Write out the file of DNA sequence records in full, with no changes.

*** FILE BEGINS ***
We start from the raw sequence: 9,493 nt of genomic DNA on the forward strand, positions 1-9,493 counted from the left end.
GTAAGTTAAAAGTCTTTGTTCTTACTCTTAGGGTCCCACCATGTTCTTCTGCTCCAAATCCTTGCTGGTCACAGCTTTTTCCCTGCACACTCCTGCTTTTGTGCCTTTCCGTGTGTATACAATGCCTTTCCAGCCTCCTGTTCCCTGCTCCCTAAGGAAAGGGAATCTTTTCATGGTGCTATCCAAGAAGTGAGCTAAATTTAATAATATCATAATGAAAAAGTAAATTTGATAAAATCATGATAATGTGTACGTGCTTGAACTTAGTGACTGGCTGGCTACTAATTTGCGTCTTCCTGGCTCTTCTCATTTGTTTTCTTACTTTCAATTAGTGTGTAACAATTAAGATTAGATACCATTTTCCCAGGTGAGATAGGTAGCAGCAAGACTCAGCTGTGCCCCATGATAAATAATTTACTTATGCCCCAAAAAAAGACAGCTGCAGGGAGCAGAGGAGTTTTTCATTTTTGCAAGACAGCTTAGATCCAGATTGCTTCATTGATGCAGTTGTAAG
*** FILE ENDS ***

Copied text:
We start from the raw sequence: 9,493 nt of genomic DNA on the forward strand, positions 1-9,493 counted from the left end.
GTAAGTTAAAAGTCTTTGTTCTTACTCTTAGGGTCCCACCATGTTCTTCTGCTCCAAATCCTTGCTGGTCACAGCTTTTTCCCTGCACACTCCTGCTTTTGTGCCTTTCCGTGTGTATACAATGCCTTTCCAGCCTCCTGTTCCCTGCTCCCTAAGGAAAGGGAATCTTTTCATGGTGCTATCCAAGAAGTGAGCTAAATTTAATAATATCATAATGAAAAAGTAAATTTGATAAAATCATGATAATGTGTACGTGCTTGAACTTAGTGACTGGCTGGCTACTAATTTGCGTCTTCCTGGCTCTTCTCATTTGTTTTCTTACTTTCAATTAGTGTGTAACAATTAAGATTAGATACCATTTTCCCAGGTGAGATAGGTAGCAGCAAGACTCAGCTGTGCCCCATGATAAATAATTTACTTATGCCCCAAAAAAAGACAGCTGCAGGGAGCAGAGGAGTTTTTCATTTTTGCAAGACAGCTTAGATCCAGATTGCTTCATTGATGCAGTTGTAAG